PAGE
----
So in example 2 above we got, for instance, the numbers 9 (A), 1 (B), 1 (C), which translates as:
  • Layer: Land of the Mist
  • Who: Deep Elves
  • Why: Place of Legend
  • Source: Underground (as 11 is far below the hex-fields main 63)

So it's a legendary underground complex of the Deep Elves that's the reason for all the fairy activity in the area. Maybe something like The Magnificent Fungus Gardens of TeiLyen or some such thing. I could do all kind of shenanigans with such a thing. Quests for herbs with legendary magical properties, exploring this Underdark in general is promising. You get the idea ...

An evil lurks below ...
The Darkness (A = 8)

The Darkness is evil and evil spreads as long as it can feed on something. A hex-field with this layer is completely contaminated, only isolation (stories of something stirring in the dark, like I described in Part 1) kept it from spreading further. Every evil manifests differently. There is the "what" (B) (a specific kind of evil, if you will) and there is the corruption (C) (the theme this evil strives on). If there are other layers in the same hex, they are tainted by evil (as they all affect each other, of course).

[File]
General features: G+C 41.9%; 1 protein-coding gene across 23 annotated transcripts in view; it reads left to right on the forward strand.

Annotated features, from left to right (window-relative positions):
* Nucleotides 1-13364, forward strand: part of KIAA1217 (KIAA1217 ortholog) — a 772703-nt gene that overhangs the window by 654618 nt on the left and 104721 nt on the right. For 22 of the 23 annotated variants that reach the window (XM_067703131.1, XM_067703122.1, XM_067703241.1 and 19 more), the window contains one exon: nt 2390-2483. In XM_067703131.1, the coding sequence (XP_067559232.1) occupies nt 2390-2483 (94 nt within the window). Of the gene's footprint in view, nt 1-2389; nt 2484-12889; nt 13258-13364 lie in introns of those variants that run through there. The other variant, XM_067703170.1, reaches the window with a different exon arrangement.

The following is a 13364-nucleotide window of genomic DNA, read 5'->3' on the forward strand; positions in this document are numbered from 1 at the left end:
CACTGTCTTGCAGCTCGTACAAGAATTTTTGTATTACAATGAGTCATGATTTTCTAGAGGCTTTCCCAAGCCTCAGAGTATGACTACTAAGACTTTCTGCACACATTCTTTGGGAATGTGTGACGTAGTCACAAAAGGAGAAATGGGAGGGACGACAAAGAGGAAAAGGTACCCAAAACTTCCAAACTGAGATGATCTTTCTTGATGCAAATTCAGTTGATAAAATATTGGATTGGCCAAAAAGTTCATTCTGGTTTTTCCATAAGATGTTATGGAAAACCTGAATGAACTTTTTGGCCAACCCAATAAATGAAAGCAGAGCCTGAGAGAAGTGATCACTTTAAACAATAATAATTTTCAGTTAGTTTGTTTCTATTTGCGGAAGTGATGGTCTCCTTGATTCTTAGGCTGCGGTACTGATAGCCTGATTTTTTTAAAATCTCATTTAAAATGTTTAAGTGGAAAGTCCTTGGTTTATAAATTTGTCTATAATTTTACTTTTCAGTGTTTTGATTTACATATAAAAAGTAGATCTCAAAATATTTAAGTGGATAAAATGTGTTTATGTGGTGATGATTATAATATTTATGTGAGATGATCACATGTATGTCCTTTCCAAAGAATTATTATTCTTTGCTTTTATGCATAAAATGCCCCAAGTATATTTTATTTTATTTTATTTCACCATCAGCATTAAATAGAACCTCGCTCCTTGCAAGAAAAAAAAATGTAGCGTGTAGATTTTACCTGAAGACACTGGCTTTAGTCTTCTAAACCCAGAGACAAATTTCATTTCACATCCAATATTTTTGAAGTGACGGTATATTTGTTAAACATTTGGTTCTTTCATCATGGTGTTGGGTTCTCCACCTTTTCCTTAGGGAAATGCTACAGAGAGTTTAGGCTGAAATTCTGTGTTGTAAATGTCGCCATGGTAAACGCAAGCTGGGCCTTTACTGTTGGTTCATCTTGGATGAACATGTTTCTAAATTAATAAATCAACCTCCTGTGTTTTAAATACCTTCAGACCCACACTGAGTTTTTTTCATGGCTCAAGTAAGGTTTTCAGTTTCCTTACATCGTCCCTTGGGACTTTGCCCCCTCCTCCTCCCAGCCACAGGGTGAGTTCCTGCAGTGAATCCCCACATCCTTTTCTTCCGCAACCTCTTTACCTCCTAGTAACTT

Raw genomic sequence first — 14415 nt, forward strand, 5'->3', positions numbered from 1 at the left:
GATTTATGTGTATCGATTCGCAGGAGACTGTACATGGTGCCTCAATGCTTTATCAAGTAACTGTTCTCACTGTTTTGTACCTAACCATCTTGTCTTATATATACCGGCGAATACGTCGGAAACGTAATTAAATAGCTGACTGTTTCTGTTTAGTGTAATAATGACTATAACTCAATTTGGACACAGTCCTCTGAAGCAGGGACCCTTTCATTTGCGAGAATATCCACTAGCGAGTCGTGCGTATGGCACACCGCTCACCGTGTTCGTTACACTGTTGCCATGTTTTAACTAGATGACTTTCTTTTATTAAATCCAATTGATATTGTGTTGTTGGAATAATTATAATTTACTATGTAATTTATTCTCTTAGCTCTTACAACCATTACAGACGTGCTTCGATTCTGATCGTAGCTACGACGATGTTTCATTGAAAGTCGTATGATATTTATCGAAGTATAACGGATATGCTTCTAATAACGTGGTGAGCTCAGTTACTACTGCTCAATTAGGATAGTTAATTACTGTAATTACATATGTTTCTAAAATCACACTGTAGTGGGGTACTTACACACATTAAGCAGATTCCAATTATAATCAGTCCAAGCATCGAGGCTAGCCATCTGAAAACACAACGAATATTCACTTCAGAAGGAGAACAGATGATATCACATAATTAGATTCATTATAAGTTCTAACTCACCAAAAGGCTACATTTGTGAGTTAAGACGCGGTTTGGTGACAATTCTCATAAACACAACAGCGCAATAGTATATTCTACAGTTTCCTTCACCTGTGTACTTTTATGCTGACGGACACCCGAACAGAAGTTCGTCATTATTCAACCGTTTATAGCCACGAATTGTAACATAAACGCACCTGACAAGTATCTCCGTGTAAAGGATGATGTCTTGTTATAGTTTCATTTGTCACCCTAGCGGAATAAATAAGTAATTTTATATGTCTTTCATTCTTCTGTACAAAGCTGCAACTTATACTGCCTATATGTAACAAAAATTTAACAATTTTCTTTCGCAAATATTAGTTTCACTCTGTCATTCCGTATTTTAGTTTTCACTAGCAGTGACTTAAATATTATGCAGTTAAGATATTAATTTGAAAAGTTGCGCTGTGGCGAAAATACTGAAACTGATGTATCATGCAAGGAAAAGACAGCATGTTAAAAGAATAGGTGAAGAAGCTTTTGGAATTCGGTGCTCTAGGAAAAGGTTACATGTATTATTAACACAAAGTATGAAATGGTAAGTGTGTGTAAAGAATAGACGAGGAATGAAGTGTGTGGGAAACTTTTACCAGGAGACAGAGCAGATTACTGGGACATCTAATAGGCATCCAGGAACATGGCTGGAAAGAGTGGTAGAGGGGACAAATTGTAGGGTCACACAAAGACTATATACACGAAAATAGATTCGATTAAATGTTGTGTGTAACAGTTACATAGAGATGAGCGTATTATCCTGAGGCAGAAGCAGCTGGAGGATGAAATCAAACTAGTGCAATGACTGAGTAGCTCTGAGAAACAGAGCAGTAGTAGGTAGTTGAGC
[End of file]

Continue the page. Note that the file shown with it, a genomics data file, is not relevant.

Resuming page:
Column (B): The "What"
  1. Ancient/Pure Evil
  2. Prehistoric Evil
  3. Undead
  4. Curses
  5. Dark Rites
  6. Sinister Magic
  7. Tragedy
  8. Demonic
  9. Powers Beyond
  10. Terror from Space

Column (C): The "Corruption"
  1. Greed
  2. Transformation
  3. Combat (Muscle)
  4. Refuge (Finesse)
  5. Life (Grit)
  6. Sanity (Wits)
  7. Disruption (Nerve)
  8. Revenge (Fate)
  9. Power
  10. Weird